The Health Benefits of DHEA Supplements

DHEA may help fight depression, shield bone health, and more

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Dehydroepiandrosterone (DHEA) is a steroid hormone available in dietary supplement form. Found naturally in your body, it's made in the adrenal glands. The DHEA found in dietary supplements is a synthetic form of the hormone, produced from diosgenin, a substance found in soy and wild yams.

Although many soy and wild yam products are marketed as natural sources of DHEA, the National Institutes of Health warn that the body can't convert wild yam compounds into DHEA on its own.

In your body, DHEA is converted into male and female sex hormones, such as estrogen and testosterone. Proponents suggest that taking DHEA in supplement form can boost your levels of estrogen and testosterone and—in turn—protect against health problems associated with hormone imbalances and/or aging-related declines in hormone levels.

Since low levels of DHEA have been detected in some individuals with conditions like diabetes, breast cancer, heart disease, osteoporosis, and kidney disease, DHEA supplements are also commonly used as an alternative remedy to treat or prevent such conditions.

Uses

DHEA is said to aid in the treatment or prevention of the following health problems:

DHEA is also said to slow up the aging process, improve sports performance, enhance libido, promote weight loss, and bolster the immune system.

In addition, DHEA supplements are frequently marketed as testosterone-boosting agents and used for such purposes as increasing muscle mass and reducing fat mass. 

Health Benefits

Despite many purported uses of DHEA supplements, there is not a lot of science to back up the claims. Here's a look at some of the available research:

Osteoporosis

Scientific studies evaluating DHEA's effects on bone health have yielded mixed results. The most recent research on DHEA and osteoporosis includes a study published in Clinical Endocrinology in 2015, in which researchers measured the bone mineral density of 1,089 healthy men and found that those with the highest blood levels of DHEA had a significantly higher bone mineral density (compared to those with the lowest DHEA levels).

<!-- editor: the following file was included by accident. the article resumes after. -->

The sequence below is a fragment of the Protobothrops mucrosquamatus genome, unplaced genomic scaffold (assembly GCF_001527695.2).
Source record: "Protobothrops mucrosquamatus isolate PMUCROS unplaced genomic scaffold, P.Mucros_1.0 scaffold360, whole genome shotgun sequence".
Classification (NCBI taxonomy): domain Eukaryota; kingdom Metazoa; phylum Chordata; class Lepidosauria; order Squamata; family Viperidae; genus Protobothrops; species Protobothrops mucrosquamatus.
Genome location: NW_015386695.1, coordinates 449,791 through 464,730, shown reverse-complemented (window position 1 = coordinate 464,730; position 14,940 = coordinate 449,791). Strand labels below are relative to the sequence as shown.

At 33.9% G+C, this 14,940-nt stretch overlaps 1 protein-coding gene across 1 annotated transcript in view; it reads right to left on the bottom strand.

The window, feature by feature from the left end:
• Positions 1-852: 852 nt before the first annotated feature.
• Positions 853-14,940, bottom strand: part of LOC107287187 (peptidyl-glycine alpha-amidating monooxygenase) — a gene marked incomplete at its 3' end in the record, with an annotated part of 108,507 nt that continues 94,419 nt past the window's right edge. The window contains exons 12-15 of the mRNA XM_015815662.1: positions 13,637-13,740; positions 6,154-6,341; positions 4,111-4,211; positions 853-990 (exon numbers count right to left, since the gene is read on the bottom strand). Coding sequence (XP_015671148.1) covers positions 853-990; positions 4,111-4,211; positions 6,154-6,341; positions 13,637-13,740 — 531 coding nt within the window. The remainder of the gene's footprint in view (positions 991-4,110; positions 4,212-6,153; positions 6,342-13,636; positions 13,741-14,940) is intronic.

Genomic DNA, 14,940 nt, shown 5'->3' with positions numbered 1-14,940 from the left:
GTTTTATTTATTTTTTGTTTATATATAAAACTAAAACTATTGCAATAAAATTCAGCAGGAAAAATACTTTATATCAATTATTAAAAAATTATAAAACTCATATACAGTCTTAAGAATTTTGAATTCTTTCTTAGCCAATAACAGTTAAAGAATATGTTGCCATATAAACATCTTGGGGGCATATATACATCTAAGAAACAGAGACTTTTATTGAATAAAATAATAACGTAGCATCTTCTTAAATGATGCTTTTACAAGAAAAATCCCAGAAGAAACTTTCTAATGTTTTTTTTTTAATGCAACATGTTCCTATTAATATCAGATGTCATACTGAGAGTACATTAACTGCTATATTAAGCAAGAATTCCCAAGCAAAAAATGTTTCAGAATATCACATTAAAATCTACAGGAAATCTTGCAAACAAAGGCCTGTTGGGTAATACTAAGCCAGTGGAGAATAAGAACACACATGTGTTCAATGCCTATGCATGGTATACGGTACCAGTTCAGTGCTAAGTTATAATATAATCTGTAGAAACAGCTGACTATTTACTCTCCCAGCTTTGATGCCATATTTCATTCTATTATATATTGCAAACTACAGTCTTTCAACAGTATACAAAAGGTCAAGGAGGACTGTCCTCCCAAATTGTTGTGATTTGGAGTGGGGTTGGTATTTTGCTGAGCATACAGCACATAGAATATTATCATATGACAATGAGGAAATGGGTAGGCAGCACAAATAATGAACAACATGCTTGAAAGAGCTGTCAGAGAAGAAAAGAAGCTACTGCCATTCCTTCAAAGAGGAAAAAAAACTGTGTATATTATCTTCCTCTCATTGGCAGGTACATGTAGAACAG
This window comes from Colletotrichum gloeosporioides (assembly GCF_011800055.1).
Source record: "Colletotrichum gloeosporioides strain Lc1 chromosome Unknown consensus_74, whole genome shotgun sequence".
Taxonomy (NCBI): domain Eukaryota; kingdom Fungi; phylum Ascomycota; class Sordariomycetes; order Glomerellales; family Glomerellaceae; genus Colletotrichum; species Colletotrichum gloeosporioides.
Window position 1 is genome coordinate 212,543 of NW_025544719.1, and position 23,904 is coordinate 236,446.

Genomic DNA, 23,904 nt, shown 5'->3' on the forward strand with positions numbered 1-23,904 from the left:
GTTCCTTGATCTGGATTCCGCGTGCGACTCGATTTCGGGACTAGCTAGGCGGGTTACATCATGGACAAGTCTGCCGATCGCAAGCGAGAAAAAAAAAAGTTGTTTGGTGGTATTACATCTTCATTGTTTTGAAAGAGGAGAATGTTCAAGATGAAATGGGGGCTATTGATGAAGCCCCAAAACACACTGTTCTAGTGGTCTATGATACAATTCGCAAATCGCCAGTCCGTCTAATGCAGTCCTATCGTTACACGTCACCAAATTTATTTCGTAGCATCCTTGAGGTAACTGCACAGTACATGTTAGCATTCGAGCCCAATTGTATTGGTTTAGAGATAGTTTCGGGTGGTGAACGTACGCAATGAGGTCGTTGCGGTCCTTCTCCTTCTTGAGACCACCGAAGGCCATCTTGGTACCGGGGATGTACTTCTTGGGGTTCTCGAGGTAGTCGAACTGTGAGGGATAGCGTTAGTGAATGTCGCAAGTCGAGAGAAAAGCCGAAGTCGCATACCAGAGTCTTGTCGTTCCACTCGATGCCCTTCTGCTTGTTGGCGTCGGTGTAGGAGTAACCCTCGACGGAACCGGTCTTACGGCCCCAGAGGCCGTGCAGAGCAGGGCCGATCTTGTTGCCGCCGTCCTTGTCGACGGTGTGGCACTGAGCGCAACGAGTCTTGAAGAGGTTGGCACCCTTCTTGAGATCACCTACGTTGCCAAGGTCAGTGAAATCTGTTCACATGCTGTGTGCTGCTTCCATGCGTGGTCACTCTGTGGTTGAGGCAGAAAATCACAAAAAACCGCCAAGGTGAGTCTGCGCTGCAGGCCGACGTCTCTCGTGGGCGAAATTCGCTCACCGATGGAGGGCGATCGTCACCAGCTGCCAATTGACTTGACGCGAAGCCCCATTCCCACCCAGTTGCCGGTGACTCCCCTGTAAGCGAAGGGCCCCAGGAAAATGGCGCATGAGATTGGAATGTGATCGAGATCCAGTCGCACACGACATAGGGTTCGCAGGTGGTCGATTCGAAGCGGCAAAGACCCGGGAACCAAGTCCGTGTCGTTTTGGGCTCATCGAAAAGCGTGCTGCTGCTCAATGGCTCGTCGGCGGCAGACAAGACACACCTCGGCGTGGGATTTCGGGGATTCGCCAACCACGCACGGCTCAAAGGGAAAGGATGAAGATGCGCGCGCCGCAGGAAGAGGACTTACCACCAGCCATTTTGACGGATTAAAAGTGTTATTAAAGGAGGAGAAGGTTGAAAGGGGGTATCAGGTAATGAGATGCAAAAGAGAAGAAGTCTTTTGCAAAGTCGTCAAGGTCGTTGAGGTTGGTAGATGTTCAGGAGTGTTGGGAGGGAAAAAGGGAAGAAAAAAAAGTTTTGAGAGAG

On the other hand, a study published in Osteoporosis International in 2008 suggests that DHEA supplements may improve bone mineral density in women but fail to enhance bone health in men.

In this study, 225 healthy adults (ages 55 to 85) took either DHEA supplements or a placebo every day for one year. At the study's end, DHEA appeared to have had a positive effect on some measures of bone mineral density in female participants. Male participants, however, showed no significant changes in bone mineral density following treatment with DHEA.

Depression

DHEA may be of some benefit in the treatment of depression, according to a research review published in Current Drug Targets in 2014.

In their analysis of 22 previously published studies, the review's authors found that DHEA supplementation was associated with significant improvements among patients with depression. What's more, the review found that DHEA may relieve depressive symptoms in people with conditions like schizophrenia and anorexia nervosa.

Other Uses

Emerging research indicates that DHEA shows promise in the treatment of a number of other health conditions, including chronic fatigue syndrome, fibromyalgia, menopausal symptoms, and metabolic syndrome. However, further research is needed before DHEA can be recommended in the treatment of any of these conditions.

Possible Side Effects

Because DHEA is a hormone, it should only be used under the supervision of a qualified health practitioner. Children and pregnant or nursing women should not use DHEA.